Sarvangasana (shar-von-gah-sahnah) or Shoulderstand Pose as we commonly know it, is a dynamic inverted yoga posture. It literally means "supported whole body pose" when you translate it from Sanskrit, the language of yoga. It is typically practiced at the end of a yoga asana practice when the practitioner inverts his/her body upside down to induce a calming effect. Because the body is turned upside down, a thorough re-direct of circulation can create a cleansing of the endocrine glands. (The endocrine system is a messenger system in the body that helps transmit information from the brain to the body so it can perform everyday functions.) And lastly, the pose stimulates the thyroid and parathyroid in a positive way inviting fresh blood and oxygen to the brain.
Getting Into The Pose
To get into the posture, start by lying on your back with knees bent, feet on the floor. As you exhale, contract your abdominal muscles and lift your knees toward your chest. With a gentle rocking sensation, bring your legs straight up over your head with your toes pointing toward the ceiling. Support your back with your hands. Hold the posture for 10-20 breaths.
Now, this pose may not be designed for the beginner yogi. A well experienced practitioner may feel the full benefits of the yoga pose since it does involve a strong core, a flexible neck, and a good awareness of breath and body engagement. But even an experience yogi could use some assistance in a pose like this.
Since this posture does involve flexion in the cervical spine, some support in this area is suggested. So that there is sufficient mobility in this neck region, use a folded blanket to further support your body. Place a folded blanket lengthwise across the top of your yoga mat. When you lie down, rest your shoulders at the edge of the fold of the blanket. Your head will rest directly on the mat. This will produce a lift in the body so that the neck area will remain safe when you eventually lift up into the inversion.
Support Your Back
Once in the pose, place your hands in the mid-back area. This will free up your pelvis allowing it to move freely as you fully extend your legs straight up into the air. Perfect alignment of this pose will demonstrate a straight line from your ankle bones, down through your hips, and ending at your shoulders. If you want to soften up the posture, let your hands rest at your belt-line. This will allow you to literally sit in your hands so you can support having your legs in the air. This will create more angles in the body in this variation of the pose, but it is still very effective. Your feet will no longer point directly toward the ceiling. Instead they may point more toward the back of the room. (Even feel free to put a slight bend in the knees.) Further, it will take some of the load and potential pressure away from the cervical spine.
What Should I Do First?
Here are a couple of poses that can prepare your body for taking on this dynamic Shoulderstand:
Easy Inversion: An inverted posture can be very therapeutic for the body, but it doesn't necessarily have to be a Shoulderstand or Headstand to achieve these benefits. You can simply lie flat on your back and extend your legs straight up into the air to enjoy this pose. It can act as an alternative to Shoulderstand or as a warm up for the full pose. Legs Against The Wall is another variation. Lying flat on your back with your legs straight up against a wall will give you the benefit of the inversion, but may also create a restorative nature since your legs are resting on the wall.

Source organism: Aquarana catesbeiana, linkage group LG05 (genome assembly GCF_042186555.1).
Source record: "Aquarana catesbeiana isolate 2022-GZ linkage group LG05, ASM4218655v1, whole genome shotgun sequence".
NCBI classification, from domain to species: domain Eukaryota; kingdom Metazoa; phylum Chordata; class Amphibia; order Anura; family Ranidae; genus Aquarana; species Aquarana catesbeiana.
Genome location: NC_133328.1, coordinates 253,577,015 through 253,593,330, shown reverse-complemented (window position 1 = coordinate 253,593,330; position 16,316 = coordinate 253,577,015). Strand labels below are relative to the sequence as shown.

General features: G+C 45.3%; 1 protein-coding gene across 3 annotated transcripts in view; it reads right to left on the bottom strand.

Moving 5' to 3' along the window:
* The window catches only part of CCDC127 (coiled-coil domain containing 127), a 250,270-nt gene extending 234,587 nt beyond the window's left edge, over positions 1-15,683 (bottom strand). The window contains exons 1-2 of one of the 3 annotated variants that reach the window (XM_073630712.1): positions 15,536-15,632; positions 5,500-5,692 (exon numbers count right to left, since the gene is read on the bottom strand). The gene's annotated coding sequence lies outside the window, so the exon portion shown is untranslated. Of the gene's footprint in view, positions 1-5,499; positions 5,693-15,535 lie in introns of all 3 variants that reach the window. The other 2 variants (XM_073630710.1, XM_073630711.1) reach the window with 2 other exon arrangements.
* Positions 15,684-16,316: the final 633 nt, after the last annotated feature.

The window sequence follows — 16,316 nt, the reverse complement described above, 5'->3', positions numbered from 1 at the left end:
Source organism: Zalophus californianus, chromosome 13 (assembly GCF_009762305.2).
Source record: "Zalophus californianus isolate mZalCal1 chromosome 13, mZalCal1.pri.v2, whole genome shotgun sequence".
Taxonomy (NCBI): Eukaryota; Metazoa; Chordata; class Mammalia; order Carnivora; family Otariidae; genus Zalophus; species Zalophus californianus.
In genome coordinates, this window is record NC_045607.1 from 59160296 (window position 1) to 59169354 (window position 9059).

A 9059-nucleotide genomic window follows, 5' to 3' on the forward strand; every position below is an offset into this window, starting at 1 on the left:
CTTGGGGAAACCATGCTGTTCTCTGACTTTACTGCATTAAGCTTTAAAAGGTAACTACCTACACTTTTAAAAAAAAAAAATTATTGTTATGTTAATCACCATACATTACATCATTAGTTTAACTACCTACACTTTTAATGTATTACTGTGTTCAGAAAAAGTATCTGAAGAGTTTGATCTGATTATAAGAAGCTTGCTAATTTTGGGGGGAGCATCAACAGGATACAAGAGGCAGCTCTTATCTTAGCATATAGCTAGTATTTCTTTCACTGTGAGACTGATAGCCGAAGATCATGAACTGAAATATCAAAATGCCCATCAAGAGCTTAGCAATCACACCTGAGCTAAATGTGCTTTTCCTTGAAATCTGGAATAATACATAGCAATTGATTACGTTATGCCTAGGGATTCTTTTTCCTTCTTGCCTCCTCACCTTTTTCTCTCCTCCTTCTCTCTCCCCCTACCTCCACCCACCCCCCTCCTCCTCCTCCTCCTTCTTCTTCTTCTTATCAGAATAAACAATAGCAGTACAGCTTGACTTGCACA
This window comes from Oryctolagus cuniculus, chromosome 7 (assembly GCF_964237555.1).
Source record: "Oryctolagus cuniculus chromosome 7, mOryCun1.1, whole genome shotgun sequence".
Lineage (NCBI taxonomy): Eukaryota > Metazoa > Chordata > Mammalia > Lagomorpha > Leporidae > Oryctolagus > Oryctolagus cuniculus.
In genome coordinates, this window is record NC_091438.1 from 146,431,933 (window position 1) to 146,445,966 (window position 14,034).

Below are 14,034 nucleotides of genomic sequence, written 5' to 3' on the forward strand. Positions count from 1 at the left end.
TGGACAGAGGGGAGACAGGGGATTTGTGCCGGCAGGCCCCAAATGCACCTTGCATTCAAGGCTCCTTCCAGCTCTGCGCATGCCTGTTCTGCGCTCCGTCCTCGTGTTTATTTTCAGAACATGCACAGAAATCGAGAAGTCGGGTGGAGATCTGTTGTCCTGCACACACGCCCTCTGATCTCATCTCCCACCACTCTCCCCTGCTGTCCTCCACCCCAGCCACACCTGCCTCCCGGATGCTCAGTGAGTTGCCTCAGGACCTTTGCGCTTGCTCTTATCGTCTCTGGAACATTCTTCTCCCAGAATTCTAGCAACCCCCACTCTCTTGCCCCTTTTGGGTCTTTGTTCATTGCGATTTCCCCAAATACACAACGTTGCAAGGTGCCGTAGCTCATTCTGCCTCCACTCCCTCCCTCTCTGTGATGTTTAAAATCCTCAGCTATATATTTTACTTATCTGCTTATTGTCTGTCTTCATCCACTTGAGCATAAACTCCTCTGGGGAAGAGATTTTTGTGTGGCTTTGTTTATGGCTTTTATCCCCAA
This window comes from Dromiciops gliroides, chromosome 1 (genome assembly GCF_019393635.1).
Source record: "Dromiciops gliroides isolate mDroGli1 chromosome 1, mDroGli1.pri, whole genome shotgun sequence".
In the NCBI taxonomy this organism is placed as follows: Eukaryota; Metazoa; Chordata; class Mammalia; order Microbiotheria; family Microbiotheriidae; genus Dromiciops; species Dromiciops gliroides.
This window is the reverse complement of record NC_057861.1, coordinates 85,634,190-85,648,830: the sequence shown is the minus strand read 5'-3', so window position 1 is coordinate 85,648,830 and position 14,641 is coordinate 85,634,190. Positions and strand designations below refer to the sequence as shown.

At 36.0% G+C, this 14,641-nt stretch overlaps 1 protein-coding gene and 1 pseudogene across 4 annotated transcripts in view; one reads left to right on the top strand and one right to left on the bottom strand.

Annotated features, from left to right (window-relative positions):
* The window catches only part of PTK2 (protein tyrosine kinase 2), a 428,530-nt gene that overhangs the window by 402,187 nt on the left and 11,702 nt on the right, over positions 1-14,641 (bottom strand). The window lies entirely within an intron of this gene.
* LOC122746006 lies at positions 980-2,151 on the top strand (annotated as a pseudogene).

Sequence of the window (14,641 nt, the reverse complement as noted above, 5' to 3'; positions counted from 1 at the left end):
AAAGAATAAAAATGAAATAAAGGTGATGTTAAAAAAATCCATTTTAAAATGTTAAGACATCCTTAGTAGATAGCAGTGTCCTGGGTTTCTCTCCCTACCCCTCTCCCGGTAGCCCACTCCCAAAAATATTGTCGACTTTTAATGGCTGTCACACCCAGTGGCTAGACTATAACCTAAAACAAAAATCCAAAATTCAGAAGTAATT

Supported Bridge Pose: To loosen up the area in your neck and to give yourself the sensation of supporting part of your body off the floor, try practicing Supported Bridge Pose as a preparatory position. Start by lying flat on your back, knees bent, feet flat on your mat. (Using the folded blanket to support your neck is highly encouraged here.) With an exhale, press your feet into the floor, then lift your hips off the floor. With a gentle rock of your upper body left and right, get your shoulders and arms a bit underneath you. This will open the chest, engage your back muscles, and will keep the neck soft. Bend your elbows to ninety degrees then support your lifted hips in your hands. This will give you a similar feeling when you eventually move to a full Shoulderstand posture.
Once you have completed your Shoulderstand, here are a few poses to practice as a way to create balance in the body after being inverted.
Fish Pose: This posture is actually a backbend, but it places the neck (the cervical spine) in the opposite direction as the Shoulderstand Pose. To get into the posture, lie flat on your back with your legs straight out in front of you, and your arms by your side. Lift your hips a bit so you can sit directly on your hands (palms down). By pressing your forearms into the yoga mat, you'll lift your upper back and head off the floor. While arching up through your chest, gently tip your head back and rest the top of your head lightly on the yoga mat. Hold here and breathe for 5-10 breaths. You can finish by lying flat in Savasana.
Seated Forward Fold: This is another posture that can be done after a Shoulderstand to regain balance in the body. Sit up with your legs straight out in front of you. Gently fold forward over your legs. It is not necessary to bring your head all the way down to your knees; it is simply a way to ground yourself after being upside down. (You can also bend your knees slightly in this pose.) Hold and breathe for 10-20 breaths.
Try Shoulderstand as a closer to your yoga practice. Even in its dynamic state, you bring calmness to the body as you flip yourself upside down.